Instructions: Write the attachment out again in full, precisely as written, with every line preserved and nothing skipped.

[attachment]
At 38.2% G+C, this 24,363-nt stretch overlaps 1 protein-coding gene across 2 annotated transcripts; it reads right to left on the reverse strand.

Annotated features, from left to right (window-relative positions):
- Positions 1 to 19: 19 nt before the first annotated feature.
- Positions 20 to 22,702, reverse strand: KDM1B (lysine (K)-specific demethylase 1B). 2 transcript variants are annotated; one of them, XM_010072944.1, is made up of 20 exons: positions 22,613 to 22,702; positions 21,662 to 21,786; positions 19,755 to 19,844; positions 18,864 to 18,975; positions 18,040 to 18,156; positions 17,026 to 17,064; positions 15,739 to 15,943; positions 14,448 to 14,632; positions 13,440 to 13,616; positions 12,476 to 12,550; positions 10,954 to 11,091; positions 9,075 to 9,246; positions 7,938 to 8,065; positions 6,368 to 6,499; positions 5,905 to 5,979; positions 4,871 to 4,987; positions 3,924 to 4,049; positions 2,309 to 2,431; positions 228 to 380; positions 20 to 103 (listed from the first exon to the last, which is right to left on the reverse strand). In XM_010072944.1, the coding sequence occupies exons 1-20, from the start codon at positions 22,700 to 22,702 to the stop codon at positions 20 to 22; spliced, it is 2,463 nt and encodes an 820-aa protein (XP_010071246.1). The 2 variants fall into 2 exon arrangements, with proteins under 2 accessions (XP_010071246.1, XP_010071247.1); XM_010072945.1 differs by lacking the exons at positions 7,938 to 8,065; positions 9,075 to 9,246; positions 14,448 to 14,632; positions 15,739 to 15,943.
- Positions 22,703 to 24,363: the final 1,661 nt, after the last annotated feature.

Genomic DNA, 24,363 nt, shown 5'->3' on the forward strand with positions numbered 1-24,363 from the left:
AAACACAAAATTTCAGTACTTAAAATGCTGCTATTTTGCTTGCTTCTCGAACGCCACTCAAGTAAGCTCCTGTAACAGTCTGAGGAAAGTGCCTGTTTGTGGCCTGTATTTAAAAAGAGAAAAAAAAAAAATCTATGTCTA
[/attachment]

At 38.2% G+C, this 24,363-nt stretch overlaps 1 protein-coding gene across 2 annotated transcripts; it reads right to left on the reverse strand.

Annotated features, from left to right (window-relative positions):
- Positions 1 to 19: 19 nt before the first annotated feature.
- Positions 20 to 22,702, reverse strand: KDM1B (lysine (K)-specific demethylase 1B). 2 transcript variants are annotated; one of them, XM_010072944.1, is made up of 20 exons: positions 22,613 to 22,702; positions 21,662 to 21,786; positions 19,755 to 19,844; positions 18,864 to 18,975; positions 18,040 to 18,156; positions 17,026 to 17,064; positions 15,739 to 15,943; positions 14,448 to 14,632; positions 13,440 to 13,616; positions 12,476 to 12,550; positions 10,954 to 11,091; positions 9,075 to 9,246; positions 7,938 to 8,065; positions 6,368 to 6,499; positions 5,905 to 5,979; positions 4,871 to 4,987; positions 3,924 to 4,049; positions 2,309 to 2,431; positions 228 to 380; positions 20 to 103 (listed from the first exon to the last, which is right to left on the reverse strand). In XM_010072944.1, the coding sequence occupies exons 1-20, from the start codon at positions 22,700 to 22,702 to the stop codon at positions 20 to 22; spliced, it is 2,463 nt and encodes an 820-aa protein (XP_010071246.1). The 2 variants fall into 2 exon arrangements, with proteins under 2 accessions (XP_010071246.1, XP_010071247.1); XM_010072945.1 differs by lacking the exons at positions 7,938 to 8,065; positions 9,075 to 9,246; positions 14,448 to 14,632; positions 15,739 to 15,943.
- Positions 22,703 to 24,363: the final 1,661 nt, after the last annotated feature.

Genomic DNA, 24,363 nt, shown 5'->3' on the forward strand with positions numbered 1-24,363 from the left:
AAACACAAAATTTCAGTACTTAAAATGCTGCTATTTTGCTTGCTTCTCGAACGCCACTCAAGTAAGCTCCTGTAACAGTCTGAGGAAAGTGCCTGTTTGTGGCCTGTATTTAAAAAGAGAAAAAAAAAAAATCTATGTCTA